I am extremely grateful for the detailed treatment Peter Bergen gives to America’s so-called ‘war on terror’ in his book ‘The United States of Jihad.’ He paints a picture of a problem that on one hand is too elusive for the massive forces of law enforcement in the United States, but on the other hand is unlikely to directly affect the daily lives of most Americans. He points out that people are 12,000 times more likely to die in a car accident than in a terrorist attack (p. 272). However, we don’t live in fear of driving our cars around. We get in our cars and go without thinking about it.
The stories of the different terrorist attacks in the United States are compelling. The deaths are tragic. So too is the fact that it will likely happen again and the media will jump on the next event and over-cover it just it has the previous ones. The ‘terror’ produced by these incidents is disproportionate to the damage they cause. The tragedy is innocent people do die. Furthermore, the families of those who become terrorists also suffer deeply. And law enforcement suffers embarrassment. Bergen points out of that many of the attacks were carried out by people the FBI had looked at and dismissed as unlikely to commit terrorist acts.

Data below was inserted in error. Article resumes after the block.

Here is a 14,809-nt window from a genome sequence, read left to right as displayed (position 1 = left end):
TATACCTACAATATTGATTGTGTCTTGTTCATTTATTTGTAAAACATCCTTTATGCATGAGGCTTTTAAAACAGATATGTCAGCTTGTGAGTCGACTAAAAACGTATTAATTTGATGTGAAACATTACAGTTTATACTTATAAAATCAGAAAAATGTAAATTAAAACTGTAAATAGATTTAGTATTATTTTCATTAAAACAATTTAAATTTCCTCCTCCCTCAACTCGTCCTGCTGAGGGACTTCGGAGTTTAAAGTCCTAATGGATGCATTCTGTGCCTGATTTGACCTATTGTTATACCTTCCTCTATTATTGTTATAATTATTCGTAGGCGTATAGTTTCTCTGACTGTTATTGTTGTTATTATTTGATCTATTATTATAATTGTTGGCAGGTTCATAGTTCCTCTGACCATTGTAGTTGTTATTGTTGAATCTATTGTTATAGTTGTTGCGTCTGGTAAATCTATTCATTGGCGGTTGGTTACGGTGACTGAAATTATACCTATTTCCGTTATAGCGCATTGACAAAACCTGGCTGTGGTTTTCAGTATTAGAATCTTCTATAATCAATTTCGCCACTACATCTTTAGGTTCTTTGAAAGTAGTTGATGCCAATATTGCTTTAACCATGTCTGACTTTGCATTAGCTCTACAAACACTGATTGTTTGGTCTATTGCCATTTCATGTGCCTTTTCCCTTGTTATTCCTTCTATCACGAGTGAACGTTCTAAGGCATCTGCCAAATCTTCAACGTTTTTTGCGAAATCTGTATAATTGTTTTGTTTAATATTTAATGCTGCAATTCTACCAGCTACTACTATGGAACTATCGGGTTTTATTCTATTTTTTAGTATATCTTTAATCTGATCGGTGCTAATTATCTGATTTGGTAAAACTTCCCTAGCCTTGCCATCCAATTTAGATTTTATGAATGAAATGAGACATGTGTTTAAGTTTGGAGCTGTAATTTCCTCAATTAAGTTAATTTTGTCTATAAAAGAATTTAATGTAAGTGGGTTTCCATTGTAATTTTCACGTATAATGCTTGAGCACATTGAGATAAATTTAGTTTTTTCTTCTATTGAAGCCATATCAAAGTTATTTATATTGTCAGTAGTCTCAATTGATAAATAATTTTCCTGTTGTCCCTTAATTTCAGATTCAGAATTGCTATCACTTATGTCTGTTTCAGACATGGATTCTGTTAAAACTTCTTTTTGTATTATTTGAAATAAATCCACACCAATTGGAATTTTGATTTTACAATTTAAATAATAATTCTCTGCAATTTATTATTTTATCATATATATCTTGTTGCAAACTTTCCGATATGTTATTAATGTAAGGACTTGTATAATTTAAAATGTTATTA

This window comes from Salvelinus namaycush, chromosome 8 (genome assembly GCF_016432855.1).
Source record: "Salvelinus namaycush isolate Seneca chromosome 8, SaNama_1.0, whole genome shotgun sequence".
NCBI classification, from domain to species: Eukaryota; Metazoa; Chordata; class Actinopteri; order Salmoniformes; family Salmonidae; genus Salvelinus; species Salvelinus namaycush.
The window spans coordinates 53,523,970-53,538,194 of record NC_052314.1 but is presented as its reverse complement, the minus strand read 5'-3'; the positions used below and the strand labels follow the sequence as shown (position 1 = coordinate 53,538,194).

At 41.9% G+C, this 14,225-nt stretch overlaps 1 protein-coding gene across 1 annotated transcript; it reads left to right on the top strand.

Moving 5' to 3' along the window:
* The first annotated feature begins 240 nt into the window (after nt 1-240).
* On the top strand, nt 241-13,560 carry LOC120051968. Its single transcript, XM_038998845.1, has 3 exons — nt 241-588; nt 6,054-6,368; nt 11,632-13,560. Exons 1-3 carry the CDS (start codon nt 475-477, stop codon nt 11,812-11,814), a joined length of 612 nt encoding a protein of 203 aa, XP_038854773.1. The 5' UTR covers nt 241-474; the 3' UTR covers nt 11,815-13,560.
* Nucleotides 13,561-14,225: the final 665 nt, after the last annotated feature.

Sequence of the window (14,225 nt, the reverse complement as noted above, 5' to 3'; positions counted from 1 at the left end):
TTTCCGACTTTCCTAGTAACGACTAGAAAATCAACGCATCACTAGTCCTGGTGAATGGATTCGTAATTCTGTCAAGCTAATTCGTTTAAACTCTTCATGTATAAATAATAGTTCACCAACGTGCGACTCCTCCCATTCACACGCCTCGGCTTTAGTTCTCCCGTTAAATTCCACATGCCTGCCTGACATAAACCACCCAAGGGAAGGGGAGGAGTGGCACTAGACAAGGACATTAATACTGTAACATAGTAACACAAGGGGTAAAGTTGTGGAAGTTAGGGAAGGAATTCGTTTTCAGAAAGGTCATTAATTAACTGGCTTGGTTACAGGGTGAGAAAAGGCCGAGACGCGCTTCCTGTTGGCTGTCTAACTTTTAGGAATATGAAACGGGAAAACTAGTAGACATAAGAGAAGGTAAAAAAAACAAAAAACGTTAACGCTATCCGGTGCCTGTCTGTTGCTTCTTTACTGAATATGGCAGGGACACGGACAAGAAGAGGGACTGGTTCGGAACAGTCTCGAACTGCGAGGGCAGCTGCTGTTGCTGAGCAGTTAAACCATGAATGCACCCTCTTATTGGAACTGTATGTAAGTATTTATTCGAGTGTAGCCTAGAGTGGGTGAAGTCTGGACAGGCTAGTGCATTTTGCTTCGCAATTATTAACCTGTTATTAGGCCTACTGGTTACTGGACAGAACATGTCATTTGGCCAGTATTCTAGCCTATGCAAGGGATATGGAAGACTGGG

My conclusion, having read Bergen’s book is that evil has always been a part of the human story and will continue to be. In the past evil went by names like slavery, institutionalized racism, genocide, and Jim Crow. Today, evil is named radicalization, Islamophobia, Jihad (that leads to murderous acts), and terrorism. Of course evil has many other names today, but these are a few of the more high profile ones. This age of terror will pass. And evil will find new names. But evil does not win unless we let it.